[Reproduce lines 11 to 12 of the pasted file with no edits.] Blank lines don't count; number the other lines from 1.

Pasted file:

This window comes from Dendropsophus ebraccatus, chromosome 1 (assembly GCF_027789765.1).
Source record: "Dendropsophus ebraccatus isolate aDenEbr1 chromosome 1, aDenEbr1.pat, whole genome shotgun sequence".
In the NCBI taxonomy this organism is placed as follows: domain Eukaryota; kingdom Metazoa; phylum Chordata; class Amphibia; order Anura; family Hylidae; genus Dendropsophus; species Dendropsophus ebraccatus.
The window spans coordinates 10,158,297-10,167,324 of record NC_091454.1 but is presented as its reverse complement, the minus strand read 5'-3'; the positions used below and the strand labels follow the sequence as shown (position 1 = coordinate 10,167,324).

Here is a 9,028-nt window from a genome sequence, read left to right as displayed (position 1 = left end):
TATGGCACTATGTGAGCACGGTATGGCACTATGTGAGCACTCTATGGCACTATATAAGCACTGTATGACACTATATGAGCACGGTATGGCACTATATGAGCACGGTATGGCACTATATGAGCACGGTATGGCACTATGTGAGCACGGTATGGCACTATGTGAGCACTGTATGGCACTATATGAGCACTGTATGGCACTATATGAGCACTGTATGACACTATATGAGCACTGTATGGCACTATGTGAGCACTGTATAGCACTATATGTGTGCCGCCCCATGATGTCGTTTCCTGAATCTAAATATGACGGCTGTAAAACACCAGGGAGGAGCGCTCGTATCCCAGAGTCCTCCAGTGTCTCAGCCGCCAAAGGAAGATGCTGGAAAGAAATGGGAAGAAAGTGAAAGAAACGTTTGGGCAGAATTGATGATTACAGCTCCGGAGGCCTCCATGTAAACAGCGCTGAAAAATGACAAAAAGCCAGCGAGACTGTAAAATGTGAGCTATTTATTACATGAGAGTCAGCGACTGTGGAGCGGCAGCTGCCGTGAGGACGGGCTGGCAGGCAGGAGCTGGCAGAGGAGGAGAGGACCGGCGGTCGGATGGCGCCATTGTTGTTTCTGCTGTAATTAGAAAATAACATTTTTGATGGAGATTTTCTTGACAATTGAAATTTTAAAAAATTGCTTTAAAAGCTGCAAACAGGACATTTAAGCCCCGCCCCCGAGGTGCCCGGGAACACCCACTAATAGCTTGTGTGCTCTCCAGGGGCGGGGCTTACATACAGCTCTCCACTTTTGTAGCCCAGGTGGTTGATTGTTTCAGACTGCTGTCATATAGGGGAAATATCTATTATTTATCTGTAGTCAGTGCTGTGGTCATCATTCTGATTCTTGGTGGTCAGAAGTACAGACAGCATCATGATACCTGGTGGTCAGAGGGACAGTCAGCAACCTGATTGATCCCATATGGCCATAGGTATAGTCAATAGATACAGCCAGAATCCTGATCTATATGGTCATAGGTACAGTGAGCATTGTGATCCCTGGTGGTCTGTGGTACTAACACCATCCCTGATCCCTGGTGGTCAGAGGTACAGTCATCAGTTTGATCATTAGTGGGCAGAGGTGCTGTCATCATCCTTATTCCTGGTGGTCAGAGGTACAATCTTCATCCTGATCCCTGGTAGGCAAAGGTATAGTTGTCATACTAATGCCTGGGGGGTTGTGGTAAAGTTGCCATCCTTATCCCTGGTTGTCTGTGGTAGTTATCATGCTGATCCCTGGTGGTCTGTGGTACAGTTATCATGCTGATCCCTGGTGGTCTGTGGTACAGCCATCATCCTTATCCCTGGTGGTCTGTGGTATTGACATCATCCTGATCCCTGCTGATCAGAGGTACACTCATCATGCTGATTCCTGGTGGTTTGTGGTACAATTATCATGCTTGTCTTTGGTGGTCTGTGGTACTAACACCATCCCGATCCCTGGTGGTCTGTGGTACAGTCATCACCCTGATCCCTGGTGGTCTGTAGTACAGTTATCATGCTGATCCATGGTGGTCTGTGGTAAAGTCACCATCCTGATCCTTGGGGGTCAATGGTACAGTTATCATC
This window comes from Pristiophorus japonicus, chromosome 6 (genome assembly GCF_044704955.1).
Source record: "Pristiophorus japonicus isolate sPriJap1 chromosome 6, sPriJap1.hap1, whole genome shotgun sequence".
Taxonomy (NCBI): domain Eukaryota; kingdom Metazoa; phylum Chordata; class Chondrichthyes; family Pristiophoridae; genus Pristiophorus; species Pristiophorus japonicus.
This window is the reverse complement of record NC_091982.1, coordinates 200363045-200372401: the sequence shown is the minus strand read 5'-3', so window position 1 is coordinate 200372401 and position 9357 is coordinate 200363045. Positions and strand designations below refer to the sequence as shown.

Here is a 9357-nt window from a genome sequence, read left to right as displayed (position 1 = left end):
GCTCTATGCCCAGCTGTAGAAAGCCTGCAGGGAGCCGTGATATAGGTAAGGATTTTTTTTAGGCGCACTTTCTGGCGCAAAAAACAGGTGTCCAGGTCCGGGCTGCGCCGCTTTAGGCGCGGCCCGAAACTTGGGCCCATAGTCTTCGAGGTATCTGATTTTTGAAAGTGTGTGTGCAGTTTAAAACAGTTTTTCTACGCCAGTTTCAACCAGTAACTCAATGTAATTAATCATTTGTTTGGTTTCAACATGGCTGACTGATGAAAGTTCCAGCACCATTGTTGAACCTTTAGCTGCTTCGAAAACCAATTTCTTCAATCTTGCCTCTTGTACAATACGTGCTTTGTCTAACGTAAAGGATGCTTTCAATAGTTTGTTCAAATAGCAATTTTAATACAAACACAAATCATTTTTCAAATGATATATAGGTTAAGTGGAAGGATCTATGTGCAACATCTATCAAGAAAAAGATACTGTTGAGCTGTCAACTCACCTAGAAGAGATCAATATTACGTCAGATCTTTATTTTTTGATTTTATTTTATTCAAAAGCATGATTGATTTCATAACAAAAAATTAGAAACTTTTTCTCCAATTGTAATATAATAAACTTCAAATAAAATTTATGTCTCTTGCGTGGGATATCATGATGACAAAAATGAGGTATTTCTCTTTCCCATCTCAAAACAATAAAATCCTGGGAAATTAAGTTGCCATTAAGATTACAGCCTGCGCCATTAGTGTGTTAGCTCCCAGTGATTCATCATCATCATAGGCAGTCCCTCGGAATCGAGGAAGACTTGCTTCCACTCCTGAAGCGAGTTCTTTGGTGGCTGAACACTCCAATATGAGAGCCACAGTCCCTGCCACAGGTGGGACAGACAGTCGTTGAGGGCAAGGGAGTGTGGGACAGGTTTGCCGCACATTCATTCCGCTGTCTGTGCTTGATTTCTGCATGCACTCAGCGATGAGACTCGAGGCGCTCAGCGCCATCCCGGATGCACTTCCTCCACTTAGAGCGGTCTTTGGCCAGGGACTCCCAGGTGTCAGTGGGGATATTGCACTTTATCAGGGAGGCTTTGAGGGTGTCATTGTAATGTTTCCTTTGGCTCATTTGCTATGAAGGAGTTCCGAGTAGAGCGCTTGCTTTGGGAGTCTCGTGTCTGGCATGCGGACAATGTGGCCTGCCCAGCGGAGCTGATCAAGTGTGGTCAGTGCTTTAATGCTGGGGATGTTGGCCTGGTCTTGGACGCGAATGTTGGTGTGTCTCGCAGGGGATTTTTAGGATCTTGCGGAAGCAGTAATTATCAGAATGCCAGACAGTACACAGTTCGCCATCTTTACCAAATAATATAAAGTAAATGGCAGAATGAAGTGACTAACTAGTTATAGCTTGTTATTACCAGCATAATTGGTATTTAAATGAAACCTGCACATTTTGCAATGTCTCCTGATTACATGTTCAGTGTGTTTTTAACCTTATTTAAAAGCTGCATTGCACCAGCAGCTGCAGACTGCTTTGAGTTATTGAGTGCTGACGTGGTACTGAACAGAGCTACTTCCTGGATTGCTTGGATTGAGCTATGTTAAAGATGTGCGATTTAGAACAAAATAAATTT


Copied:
Here is a 9357-nt window from a genome sequence, read left to right as displayed (position 1 = left end):
GCTCTATGCCCAGCTGTAGAAAGCCTGCAGGGAGCCGTGATATAGGTAAGGATTTTTTTTAGGCGCACTTTCTGGCGCAAAAAACAGGTGTCCAGGTCCGGGCTGCGCCGCTTTAGGCGCGGCCCGAAACTTGGGCCCATAGTCTTCGAGGTATCTGATTTTTGAAAGTGTGTGTGCAGTTTAAAACAGTTTTTCTACGCCAGTTTCAACCAGTAACTCAATGTAATTAATCATTTGTTTGGTTTCAACATGGCTGACTGATGAAAGTTCCAGCACCATTGTTGAACCTTTAGCTGCTTCGAAAACCAATTTCTTCAATCTTGCCTCTTGTACAATACGTGCTTTGTCTAACGTAAAGGATGCTTTCAATAGTTTGTTCAAATAGCAATTTTAATACAAACACAAATCATTTTTCAAATGATATATAGGTTAAGTGGAAGGATCTATGTGCAACATCTATCAAGAAAAAGATACTGTTGAGCTGTCAACTCACCTAGAAGAGATCAATATTACGTCAGATCTTTATTTTTTGATTTTATTTTATTCAAAAGCATGATTGATTTCATAACAAAAAATTAGAAACTTTTTCTCCAATTGTAATATAATAAACTTCAAATAAAATTTATGTCTCTTGCGTGGGATATCATGATGACAAAAATGAGGTATTTCTCTTTCCCATCTCAAAACAATAAAATCCTGGGAAATTAAGTTGCCATTAAGATTACAGCCTGCGCCATTAGTGTGTTAGCTCCCAGTGATTCATCATCATCATAGGCAGTCCCTCGGAATCGAGGAAGACTTGCTTCCACTCCTGAAGCGAGTTCTTTGGTGGCTGAACACTCCAATATGAGAGCCACAGTCCCTGCCACAGGTGGGACAGACAGTCGTTGAGGGCAAGGGAGTGTGGGACAGGTTTGCCGCACATTCATTCCGCTGTCTGTGCTTGATTTCTGCATGCACTCAGCGATGAGACTCGAGGCGCTCAGCGCCATCCCGGATGCACTTCCTCCACTTAGAGCGGTCTTTGGCCAGGGACTCCCAGGTGTCAGTGGGGATATTGCACTTTATCAGGGAGGCTTTGAGGGTGTCATTGTAATGTTTCCTTTGGCTCATTTGCTATGAAGGAGTTCCGAGTAGAGCGCTTGCTTTGGGAGTCTCGTGTCTGGCATGCGGACAATGTGGCCTGCCCAGCGGAGCTGATCAAGTGTGGTCAGTGCTTTAATGCTGGGGATGTTGGCCTGGTCTTGGACGCGAATGTTGGTGTGTCTCGCAGGGGATTTTTAGGATCTTGCGGAAGCAGTAATTATCAGAATGCCAGACAGTACACAGTTCGCCATCTTTACCAAATAATATAAAGTAAATGGCAGAATGAAGTGACTAACTAGTTATAGCTTGTTATTACCAGCATAATTGGTATTTAAATGAAACCTGCACATTTTGCAATGTCTCCTGATTACATGTTCAGTGTGTTTTTAACCTTATTTAAAAGCTGCATTGCACCAGCAGCTGCAGACTGCTTTGAGTTATTGAGTGCTGACGTGGTACTGAACAGAGCTACTTCCTGGATTGCTTGGATTGAGCTATGTTAAAGATGTGCGATTTAGAACAAAATAAATTT